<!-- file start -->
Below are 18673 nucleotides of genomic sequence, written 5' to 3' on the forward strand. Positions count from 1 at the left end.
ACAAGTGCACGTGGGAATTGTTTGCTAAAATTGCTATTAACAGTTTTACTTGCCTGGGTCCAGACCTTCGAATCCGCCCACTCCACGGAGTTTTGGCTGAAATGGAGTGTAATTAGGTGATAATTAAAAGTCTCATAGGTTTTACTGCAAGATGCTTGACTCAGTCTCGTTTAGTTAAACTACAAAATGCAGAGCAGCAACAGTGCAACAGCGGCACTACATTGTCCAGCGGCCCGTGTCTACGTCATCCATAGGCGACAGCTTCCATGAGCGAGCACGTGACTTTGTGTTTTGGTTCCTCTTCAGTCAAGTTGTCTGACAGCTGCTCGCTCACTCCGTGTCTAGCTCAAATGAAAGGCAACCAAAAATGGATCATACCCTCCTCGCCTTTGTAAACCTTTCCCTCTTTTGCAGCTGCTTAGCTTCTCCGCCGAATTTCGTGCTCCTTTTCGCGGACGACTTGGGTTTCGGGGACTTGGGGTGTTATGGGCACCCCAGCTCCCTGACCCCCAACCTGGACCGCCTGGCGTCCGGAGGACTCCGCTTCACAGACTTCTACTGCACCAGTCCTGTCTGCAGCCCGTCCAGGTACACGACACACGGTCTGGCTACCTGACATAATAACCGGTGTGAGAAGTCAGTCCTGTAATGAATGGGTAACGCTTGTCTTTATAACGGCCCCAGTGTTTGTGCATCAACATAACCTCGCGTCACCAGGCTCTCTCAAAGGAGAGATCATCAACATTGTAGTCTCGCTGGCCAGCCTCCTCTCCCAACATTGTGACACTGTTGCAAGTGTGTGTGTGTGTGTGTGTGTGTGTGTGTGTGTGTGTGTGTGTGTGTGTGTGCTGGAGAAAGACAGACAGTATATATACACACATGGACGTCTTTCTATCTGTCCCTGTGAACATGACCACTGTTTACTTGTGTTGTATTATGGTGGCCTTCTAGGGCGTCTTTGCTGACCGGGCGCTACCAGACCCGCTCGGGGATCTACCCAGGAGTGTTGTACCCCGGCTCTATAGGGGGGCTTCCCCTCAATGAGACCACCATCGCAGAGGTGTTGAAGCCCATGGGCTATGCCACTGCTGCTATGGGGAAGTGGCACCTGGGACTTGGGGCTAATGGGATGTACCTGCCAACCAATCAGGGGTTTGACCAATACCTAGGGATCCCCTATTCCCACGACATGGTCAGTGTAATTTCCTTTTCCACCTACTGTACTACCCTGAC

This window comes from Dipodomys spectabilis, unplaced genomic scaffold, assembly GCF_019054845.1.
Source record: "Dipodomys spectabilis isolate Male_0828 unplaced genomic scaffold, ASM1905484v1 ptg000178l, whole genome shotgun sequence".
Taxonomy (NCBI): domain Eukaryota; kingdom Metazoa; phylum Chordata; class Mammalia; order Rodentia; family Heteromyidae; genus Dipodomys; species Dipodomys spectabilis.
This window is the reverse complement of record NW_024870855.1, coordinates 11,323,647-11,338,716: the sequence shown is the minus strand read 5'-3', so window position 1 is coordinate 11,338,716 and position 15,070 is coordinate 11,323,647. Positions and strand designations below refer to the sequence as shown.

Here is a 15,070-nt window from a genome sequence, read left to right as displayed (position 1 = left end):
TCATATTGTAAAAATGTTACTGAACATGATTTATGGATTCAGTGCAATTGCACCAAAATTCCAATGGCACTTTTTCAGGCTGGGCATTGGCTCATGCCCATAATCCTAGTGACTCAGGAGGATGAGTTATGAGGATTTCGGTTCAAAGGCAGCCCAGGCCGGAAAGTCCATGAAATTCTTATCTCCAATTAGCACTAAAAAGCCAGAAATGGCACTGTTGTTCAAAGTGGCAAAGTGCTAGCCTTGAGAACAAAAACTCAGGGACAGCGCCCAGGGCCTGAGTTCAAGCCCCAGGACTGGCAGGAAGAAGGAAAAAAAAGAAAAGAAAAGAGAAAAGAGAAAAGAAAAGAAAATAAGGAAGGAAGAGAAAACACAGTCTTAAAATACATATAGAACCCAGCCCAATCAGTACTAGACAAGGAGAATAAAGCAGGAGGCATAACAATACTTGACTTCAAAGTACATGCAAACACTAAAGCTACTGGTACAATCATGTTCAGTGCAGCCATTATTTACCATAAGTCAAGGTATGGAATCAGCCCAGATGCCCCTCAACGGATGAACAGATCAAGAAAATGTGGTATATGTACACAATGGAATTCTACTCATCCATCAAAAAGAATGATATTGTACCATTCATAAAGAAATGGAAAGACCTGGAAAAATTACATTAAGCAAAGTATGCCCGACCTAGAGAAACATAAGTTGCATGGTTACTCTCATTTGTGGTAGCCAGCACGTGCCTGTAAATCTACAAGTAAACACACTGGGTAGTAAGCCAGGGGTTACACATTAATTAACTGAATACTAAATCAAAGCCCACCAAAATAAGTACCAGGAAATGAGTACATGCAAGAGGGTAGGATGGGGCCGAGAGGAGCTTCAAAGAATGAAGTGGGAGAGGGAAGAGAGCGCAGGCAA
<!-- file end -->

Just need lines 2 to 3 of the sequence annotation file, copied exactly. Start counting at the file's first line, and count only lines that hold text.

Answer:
ACAAGTGCACGTGGGAATTGTTTGCTAAAATTGCTATTAACAGTTTTACTTGCCTGGGTCCAGACCTTCGAATCCGCCCACTCCACGGAGTTTTGGCTGAAATGGAGTGTAATTAGGTGATAATTAAAAGTCTCATAGGTTTTACTGCAAGATGCTTGACTCAGTCTCGTTTAGTTAAACTACAAAATGCAGAGCAGCAACAGTGCAACAGCGGCACTACATTGTCCAGCGGCCCGTGTCTACGTCATCCATAGGCGACAGCTTCCATGAGCGAGCACGTGACTTTGTGTTTTGGTTCCTCTTCAGTCAAGTTGTCTGACAGCTGCTCGCTCACTCCGTGTCTAGCTCAAATGAAAGGCAACCAAAAATGGATCATACCCTCCTCGCCTTTGTAAACCTTTCCCTCTTTTGCAGCTGCTTAGCTTCTCCGCCGAATTTCGTGCTCCTTTTCGCGGACGACTTGGGTTTCGGGGACTTGGGGTGTTATGGGCACCCCAGCTCCCTGACCCCCAACCTGGACCGCCTGGCGTCCGGAGGACTCCGCTTCACAGACTTCTACTGCACCAGTCCTGTCTGCAGCCCGTCCAGGTACACGACACACGGTCTGGCTACCTGACATAATAACCGGTGTGAGAAGTCAGTCCTGTAATGAATGGGTAACGCTTGTCTTTATAACGGCCCCAGTGTTTGTGCATCAACATAACCTCGCGTCACCAGGCTCTCTCAAAGGAGAGATCATCAACATTGTAGTCTCGCTGGCCAGCCTCCTCTCCCAACATTGTGACACTGTTGCAAGTGTGTGTGTGTGTGTGTGTGTGTGTGTGTGTGTGTGTGTGTGTGTGTGTGTGCTGGAGAAAGACAGACAGTATATATACACACATGGACGTCTTTCTATCTGTCCCTGTGAACATGACCACTGTTTACTTGTGTTGTATTATGGTGGCCTTCTAGGGCGTCTTTGCTGACCGGGCGCTACCAGACCCGCTCGGGGATCTACCCAGGAGTGTTGTACCCCGGCTCTATAGGGGGGCTTCCCCTCAATGAGACCACCATCGCAGAGGTGTTGAAGCCCATGGGCTATGCCACTGCTGCTATGGGGAAGTGGCACCTGGGACTTGGGGCTAATGGGATGTACCTGCCAACCAATCAGGGGTTTGACCAATACCTAGGGATCCCCTATTCCCACGACATGGTCAGTGTAATTTCCTTTTCCACCTACTGTACTACCCTGAC

This window comes from Dipodomys spectabilis, unplaced genomic scaffold, assembly GCF_019054845.1.